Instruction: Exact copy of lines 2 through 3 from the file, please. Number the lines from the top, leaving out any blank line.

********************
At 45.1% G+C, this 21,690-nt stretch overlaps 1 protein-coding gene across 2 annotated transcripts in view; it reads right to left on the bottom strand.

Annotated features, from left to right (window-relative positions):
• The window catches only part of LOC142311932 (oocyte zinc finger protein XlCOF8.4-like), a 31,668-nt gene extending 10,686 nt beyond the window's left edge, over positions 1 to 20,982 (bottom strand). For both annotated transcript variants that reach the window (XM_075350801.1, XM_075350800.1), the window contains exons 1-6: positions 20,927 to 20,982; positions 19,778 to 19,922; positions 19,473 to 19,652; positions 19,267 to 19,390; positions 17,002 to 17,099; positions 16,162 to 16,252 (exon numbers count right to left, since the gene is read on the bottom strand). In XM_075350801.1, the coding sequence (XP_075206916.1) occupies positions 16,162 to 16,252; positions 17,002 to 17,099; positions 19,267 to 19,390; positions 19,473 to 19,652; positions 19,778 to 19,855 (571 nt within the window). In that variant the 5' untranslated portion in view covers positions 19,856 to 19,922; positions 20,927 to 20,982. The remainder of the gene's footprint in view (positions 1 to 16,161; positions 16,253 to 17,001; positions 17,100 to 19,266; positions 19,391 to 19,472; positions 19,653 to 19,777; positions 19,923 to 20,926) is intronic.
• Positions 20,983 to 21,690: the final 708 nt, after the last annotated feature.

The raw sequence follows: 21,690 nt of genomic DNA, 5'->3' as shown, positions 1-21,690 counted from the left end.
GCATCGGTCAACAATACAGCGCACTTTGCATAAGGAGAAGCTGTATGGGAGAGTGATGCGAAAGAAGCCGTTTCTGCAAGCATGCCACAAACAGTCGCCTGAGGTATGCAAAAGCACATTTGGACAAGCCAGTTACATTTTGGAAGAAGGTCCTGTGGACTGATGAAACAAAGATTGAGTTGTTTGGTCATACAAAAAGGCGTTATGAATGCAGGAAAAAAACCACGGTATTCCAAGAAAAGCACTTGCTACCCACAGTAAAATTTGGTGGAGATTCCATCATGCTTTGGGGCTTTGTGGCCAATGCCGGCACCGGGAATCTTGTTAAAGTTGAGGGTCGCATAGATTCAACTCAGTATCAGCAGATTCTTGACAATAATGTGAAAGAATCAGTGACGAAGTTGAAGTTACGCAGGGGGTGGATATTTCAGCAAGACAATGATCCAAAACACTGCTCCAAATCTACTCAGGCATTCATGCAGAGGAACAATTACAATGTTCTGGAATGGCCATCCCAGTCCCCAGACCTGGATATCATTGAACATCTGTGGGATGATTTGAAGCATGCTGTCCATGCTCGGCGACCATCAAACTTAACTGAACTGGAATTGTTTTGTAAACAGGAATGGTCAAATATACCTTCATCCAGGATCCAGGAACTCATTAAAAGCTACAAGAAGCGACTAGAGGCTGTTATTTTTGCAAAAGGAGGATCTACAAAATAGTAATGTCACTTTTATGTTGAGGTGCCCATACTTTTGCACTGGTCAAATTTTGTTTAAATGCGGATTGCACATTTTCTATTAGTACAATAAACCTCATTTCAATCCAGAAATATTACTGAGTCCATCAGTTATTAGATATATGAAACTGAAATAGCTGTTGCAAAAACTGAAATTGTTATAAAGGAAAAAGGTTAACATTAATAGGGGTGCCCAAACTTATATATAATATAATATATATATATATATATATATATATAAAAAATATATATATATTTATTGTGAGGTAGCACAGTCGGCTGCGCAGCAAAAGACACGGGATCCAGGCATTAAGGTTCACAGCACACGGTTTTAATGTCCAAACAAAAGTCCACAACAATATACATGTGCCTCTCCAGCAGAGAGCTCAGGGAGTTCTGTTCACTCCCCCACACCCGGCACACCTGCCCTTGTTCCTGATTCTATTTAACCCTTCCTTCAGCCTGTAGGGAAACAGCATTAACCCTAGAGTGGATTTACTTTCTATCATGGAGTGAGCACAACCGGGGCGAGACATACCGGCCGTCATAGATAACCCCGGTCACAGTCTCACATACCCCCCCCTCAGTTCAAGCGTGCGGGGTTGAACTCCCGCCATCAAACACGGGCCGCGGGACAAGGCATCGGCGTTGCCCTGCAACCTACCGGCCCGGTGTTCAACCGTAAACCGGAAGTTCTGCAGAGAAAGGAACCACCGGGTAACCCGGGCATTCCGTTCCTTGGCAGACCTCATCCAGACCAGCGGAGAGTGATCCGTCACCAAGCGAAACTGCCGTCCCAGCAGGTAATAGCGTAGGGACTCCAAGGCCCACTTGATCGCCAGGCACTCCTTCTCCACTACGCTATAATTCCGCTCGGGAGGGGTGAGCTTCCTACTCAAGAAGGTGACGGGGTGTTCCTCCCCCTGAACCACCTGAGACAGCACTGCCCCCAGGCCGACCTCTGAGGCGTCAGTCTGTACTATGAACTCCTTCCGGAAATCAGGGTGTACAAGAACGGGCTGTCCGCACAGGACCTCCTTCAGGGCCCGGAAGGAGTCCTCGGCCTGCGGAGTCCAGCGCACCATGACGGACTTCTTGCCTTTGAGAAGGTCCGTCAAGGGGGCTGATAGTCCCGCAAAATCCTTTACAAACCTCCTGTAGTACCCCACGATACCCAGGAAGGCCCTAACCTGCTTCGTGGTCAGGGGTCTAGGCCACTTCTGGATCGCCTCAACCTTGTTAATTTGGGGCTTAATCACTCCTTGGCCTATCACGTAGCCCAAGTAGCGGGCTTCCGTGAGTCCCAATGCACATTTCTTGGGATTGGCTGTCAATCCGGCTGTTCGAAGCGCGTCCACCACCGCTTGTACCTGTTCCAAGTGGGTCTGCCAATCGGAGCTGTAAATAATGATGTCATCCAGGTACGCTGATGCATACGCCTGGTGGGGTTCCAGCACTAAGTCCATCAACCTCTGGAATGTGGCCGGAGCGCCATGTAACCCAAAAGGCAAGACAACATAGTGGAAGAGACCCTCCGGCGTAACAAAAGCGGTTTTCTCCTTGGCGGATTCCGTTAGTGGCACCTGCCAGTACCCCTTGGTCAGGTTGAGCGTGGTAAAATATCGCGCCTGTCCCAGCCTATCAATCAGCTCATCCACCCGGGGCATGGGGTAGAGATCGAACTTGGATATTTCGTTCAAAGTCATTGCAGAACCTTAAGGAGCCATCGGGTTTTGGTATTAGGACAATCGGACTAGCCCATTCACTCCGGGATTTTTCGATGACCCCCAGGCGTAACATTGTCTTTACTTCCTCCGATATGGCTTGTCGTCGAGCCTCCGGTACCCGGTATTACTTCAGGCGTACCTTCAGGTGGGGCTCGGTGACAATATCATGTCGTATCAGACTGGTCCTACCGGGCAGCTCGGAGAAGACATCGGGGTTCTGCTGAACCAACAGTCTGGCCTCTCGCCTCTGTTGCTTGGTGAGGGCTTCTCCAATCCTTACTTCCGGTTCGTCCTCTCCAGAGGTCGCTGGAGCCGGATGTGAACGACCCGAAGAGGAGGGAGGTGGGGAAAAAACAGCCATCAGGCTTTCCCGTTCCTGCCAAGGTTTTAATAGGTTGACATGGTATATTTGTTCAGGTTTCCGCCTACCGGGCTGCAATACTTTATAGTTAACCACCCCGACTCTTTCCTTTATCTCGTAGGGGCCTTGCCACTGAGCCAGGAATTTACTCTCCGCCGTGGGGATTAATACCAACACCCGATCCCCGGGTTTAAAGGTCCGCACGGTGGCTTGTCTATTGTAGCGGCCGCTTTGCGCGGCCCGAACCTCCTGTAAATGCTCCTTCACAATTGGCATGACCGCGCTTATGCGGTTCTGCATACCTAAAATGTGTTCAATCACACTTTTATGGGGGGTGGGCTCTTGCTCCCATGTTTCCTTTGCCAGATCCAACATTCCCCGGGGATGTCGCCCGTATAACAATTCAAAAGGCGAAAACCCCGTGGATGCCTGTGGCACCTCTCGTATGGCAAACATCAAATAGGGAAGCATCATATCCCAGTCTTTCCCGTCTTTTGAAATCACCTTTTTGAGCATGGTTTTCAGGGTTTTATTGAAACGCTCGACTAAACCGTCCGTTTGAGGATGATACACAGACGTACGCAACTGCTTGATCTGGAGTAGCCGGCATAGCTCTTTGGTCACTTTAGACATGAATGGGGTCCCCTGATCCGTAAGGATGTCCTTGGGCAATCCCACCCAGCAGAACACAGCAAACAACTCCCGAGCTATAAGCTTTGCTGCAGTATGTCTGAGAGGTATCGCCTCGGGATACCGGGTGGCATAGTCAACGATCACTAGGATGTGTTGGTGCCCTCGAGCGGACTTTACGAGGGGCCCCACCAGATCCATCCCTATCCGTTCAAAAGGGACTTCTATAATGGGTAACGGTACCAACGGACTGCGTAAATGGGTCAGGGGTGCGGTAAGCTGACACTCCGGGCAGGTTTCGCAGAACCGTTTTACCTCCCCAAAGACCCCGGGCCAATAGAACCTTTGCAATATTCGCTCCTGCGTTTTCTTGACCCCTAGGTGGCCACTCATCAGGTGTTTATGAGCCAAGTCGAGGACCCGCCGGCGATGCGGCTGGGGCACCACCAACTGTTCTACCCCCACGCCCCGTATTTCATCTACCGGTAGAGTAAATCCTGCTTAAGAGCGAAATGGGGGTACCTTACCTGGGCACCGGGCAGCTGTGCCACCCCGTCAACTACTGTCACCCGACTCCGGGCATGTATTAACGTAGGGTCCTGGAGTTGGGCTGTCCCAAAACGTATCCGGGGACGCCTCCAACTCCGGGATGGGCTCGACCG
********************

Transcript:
Annotated features, from left to right (window-relative positions):
• The window catches only part of LOC142311932 (oocyte zinc finger protein XlCOF8.4-like), a 31,668-nt gene extending 10,686 nt beyond the window's left edge, over positions 1 to 20,982 (bottom strand). For both annotated transcript variants that reach the window (XM_075350801.1, XM_075350800.1), the window contains exons 1-6: positions 20,927 to 20,982; positions 19,778 to 19,922; positions 19,473 to 19,652; positions 19,267 to 19,390; positions 17,002 to 17,099; positions 16,162 to 16,252 (exon numbers count right to left, since the gene is read on the bottom strand). In XM_075350801.1, the coding sequence (XP_075206916.1) occupies positions 16,162 to 16,252; positions 17,002 to 17,099; positions 19,267 to 19,390; positions 19,473 to 19,652; positions 19,778 to 19,855 (571 nt within the window). In that variant the 5' untranslated portion in view covers positions 19,856 to 19,922; positions 20,927 to 20,982. The remainder of the gene's footprint in view (positions 1 to 16,161; positions 16,253 to 17,001; positions 17,100 to 19,266; positions 19,391 to 19,472; positions 19,653 to 19,777; positions 19,923 to 20,926) is intronic.